Democratic and even bohemian in their practice, the five anonymous members of the Brooklyn-based artist collective Bruce High Quality Foundation insist that they make “art by committee,” free of any internal hierarchy. Their 2012 Brucennial, a parody of institutional biennials, featured hundreds of works hung salon-style in a cramped space on Bleecker Street, with paintings by Jean-Michel Basquiat and photographs by Cindy Sherman interspersed between sketches by their buddies from Cooper Union, where the Bruces attended art school. But the all-male group—created to preserve the legacy of the fictional “social sculptor” Bruce High Quality after he perished in the 9/11 attacks—has also worked with a number of art-world institutions, participating in the Whitney Biennial and showing at New York Modernist landmark the Lever House. And on June 28, the Bruce’s first solo museum exhibition will open at the Brooklyn Museum.
Subtitled “Ode to Joy, 2001–2013” and billed as a retrospective, the show is slated to include what the guys cheekily describe as “less than 17,000 works . . . some very recent works and some works that aren’t finished yet and may never be.” (The Bruces would only be interviewed over e-mail, and they responded as a group.) Curator Eugenie Tsai cites museum director Arnold Lehman’s interest in “the Brooklyn connection and the boys’ irreverent attitude” as the impetus for the show, and notes that it will not follow a linear narrative or be organized chronologically. The Bruces agree, adding that “it may not even be organized.”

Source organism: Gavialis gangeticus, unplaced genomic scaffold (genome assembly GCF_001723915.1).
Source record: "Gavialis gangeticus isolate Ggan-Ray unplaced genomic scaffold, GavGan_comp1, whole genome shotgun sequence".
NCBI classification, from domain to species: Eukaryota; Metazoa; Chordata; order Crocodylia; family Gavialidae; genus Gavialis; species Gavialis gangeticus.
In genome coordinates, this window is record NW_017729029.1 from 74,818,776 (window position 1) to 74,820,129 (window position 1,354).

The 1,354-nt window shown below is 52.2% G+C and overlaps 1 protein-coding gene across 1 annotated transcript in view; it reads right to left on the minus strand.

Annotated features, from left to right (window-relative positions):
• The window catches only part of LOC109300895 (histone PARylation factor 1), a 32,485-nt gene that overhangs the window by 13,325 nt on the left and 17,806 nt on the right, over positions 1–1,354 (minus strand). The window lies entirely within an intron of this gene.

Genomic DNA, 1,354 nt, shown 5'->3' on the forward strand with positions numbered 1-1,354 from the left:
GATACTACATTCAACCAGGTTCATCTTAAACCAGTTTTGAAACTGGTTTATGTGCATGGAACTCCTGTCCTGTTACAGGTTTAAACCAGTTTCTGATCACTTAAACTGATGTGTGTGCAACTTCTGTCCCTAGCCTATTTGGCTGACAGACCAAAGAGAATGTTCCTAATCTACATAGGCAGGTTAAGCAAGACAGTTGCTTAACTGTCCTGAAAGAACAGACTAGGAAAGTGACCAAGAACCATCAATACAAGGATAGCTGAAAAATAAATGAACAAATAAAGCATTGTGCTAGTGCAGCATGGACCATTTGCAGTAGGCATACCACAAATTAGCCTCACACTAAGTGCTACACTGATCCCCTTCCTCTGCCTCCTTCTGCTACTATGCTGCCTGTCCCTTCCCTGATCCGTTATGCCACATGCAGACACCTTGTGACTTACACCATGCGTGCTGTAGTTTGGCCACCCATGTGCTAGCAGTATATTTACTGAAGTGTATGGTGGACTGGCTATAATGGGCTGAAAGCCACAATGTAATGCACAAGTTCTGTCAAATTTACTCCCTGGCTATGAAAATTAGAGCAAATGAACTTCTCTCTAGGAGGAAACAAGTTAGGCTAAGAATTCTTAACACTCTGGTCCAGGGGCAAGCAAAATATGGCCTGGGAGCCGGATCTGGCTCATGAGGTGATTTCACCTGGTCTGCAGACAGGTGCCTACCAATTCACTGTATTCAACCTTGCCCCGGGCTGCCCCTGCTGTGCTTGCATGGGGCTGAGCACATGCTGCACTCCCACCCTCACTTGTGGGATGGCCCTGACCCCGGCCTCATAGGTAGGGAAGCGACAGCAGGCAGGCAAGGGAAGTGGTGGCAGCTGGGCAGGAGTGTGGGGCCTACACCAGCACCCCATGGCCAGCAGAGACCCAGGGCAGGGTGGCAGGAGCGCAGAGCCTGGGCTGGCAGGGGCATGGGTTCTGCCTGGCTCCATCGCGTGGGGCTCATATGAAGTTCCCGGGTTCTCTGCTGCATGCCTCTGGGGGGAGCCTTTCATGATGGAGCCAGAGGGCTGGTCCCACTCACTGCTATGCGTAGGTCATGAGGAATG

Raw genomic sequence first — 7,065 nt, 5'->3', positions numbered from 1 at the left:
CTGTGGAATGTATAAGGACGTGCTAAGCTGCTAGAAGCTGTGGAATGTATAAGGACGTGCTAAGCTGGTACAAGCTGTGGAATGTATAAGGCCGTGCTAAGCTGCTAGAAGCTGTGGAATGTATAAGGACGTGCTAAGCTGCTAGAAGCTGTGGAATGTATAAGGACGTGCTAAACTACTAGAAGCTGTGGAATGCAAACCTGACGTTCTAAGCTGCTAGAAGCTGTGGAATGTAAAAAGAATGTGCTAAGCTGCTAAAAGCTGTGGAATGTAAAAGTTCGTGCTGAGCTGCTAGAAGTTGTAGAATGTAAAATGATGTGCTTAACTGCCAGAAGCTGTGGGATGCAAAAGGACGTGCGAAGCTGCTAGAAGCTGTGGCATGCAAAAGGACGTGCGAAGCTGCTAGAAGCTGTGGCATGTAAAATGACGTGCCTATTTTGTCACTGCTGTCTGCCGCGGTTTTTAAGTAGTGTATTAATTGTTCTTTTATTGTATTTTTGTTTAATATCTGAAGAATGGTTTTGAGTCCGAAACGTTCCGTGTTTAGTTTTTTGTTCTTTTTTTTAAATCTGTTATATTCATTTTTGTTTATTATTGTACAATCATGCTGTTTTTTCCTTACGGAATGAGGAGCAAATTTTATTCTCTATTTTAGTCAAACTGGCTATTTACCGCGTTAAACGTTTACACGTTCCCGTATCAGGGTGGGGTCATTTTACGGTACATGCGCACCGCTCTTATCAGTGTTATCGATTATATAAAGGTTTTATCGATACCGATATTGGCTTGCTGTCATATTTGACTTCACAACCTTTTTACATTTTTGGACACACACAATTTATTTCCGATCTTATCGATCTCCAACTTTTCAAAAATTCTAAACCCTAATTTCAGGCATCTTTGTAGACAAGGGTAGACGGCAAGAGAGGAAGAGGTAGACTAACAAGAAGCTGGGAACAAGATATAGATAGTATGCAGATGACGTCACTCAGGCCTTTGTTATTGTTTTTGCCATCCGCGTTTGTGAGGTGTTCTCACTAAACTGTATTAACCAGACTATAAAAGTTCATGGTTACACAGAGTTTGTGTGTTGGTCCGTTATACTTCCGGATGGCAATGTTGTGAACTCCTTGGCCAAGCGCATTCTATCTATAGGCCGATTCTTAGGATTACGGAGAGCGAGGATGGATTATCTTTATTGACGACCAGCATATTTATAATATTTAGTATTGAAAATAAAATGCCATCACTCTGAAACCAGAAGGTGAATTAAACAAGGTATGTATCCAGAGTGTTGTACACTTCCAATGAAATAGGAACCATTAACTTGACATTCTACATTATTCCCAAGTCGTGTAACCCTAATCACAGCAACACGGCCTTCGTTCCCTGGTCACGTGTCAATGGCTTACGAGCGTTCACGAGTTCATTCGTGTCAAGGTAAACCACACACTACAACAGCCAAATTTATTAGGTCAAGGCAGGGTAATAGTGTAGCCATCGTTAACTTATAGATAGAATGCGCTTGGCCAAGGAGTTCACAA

In non-Bruce terms, “Ode to Joy” will actually feature around 50 objects, though many pieces have several components. Themes, the artists state, encompass “American exceptionalism, financial chicanery, love, misgivings, collectivism, cannibalism, crowds, mistaken identities, and education,” and one new work consists of “re-creations of every Greek or Roman object in the collection of the Metropolitan Museum of Art. Made in Play-Doh.” Also on view will be excerpts from their “History Paintings” series, which restages scenes from iconic art-historical works; a video program; a slew of photographs documenting their actions throughout the city; and even the skiff they used to chase Robert Smithson’s posthumously realized floating island in waterways around Manhattan in 2005.
“BHQF are not institutional animals, yet they are very much embraced by the art world,” explains Tsai. “They are simultaneously insiders and outsiders, which is quite an unusual position to be in.” When asked whether they felt that they had to compromise at all, adjusting their work to suit the nature of an institution like the Brooklyn Museum, the Bruces replied, “Yes, we have had to compromise in order to do the exhibition. For instance, we wanted to use the entire museum.”